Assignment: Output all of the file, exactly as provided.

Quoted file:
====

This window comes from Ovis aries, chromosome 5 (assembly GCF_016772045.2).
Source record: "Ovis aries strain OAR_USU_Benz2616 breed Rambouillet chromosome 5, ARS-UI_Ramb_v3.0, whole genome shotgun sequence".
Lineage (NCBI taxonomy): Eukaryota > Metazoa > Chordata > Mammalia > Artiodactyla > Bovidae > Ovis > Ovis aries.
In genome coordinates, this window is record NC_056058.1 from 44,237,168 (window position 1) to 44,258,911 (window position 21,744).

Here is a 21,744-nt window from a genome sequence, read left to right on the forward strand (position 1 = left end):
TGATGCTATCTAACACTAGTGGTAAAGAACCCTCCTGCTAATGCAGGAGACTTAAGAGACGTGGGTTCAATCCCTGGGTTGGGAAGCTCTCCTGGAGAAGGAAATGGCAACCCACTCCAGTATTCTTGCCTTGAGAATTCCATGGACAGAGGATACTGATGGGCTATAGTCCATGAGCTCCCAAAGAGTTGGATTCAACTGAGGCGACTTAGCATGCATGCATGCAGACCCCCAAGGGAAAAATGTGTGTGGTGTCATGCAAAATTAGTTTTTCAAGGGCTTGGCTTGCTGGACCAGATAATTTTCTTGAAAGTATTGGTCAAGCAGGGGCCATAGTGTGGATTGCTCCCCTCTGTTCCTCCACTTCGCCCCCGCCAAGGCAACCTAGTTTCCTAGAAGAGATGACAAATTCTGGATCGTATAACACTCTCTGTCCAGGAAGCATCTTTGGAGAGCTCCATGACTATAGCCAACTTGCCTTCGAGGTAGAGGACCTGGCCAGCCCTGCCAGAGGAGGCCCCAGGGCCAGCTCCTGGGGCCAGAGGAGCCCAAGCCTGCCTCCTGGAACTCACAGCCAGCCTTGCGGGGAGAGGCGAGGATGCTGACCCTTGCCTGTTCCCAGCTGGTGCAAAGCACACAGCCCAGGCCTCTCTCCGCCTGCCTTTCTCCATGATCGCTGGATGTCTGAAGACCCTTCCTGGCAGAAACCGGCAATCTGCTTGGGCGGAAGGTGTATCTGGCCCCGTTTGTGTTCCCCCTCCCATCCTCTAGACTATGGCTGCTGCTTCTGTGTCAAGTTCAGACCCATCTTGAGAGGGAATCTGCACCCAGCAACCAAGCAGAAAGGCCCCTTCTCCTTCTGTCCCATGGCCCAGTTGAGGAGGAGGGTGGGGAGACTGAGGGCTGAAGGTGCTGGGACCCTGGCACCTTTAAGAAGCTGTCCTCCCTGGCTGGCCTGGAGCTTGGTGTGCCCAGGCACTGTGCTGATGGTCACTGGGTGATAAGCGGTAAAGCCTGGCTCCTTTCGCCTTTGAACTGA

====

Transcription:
This window comes from Ovis aries, chromosome 5 (assembly GCF_016772045.2).
Source record: "Ovis aries strain OAR_USU_Benz2616 breed Rambouillet chromosome 5, ARS-UI_Ramb_v3.0, whole genome shotgun sequence".
Lineage (NCBI taxonomy): Eukaryota > Metazoa > Chordata > Mammalia > Artiodactyla > Bovidae > Ovis > Ovis aries.
In genome coordinates, this window is record NC_056058.1 from 44,237,168 (window position 1) to 44,258,911 (window position 21,744).

Here is a 21,744-nt window from a genome sequence, read left to right on the forward strand (position 1 = left end):
TGATGCTATCTAACACTAGTGGTAAAGAACCCTCCTGCTAATGCAGGAGACTTAAGAGACGTGGGTTCAATCCCTGGGTTGGGAAGCTCTCCTGGAGAAGGAAATGGCAACCCACTCCAGTATTCTTGCCTTGAGAATTCCATGGACAGAGGATACTGATGGGCTATAGTCCATGAGCTCCCAAAGAGTTGGATTCAACTGAGGCGACTTAGCATGCATGCATGCAGACCCCCAAGGGAAAAATGTGTGTGGTGTCATGCAAAATTAGTTTTTCAAGGGCTTGGCTTGCTGGACCAGATAATTTTCTTGAAAGTATTGGTCAAGCAGGGGCCATAGTGTGGATTGCTCCCCTCTGTTCCTCCACTTCGCCCCCGCCAAGGCAACCTAGTTTCCTAGAAGAGATGACAAATTCTGGATCGTATAACACTCTCTGTCCAGGAAGCATCTTTGGAGAGCTCCATGACTATAGCCAACTTGCCTTCGAGGTAGAGGACCTGGCCAGCCCTGCCAGAGGAGGCCCCAGGGCCAGCTCCTGGGGCCAGAGGAGCCCAAGCCTGCCTCCTGGAACTCACAGCCAGCCTTGCGGGGAGAGGCGAGGATGCTGACCCTTGCCTGTTCCCAGCTGGTGCAAAGCACACAGCCCAGGCCTCTCTCCGCCTGCCTTTCTCCATGATCGCTGGATGTCTGAAGACCCTTCCTGGCAGAAACCGGCAATCTGCTTGGGCGGAAGGTGTATCTGGCCCCGTTTGTGTTCCCCCTCCCATCCTCTAGACTATGGCTGCTGCTTCTGTGTCAAGTTCAGACCCATCTTGAGAGGGAATCTGCACCCAGCAACCAAGCAGAAAGGCCCCTTCTCCTTCTGTCCCATGGCCCAGTTGAGGAGGAGGGTGGGGAGACTGAGGGCTGAAGGTGCTGGGACCCTGGCACCTTTAAGAAGCTGTCCTCCCTGGCTGGCCTGGAGCTTGGTGTGCCCAGGCACTGTGCTGATGGTCACTGGGTGATAAGCGGTAAAGCCTGGCTCCTTTCGCCTTTGAACTGA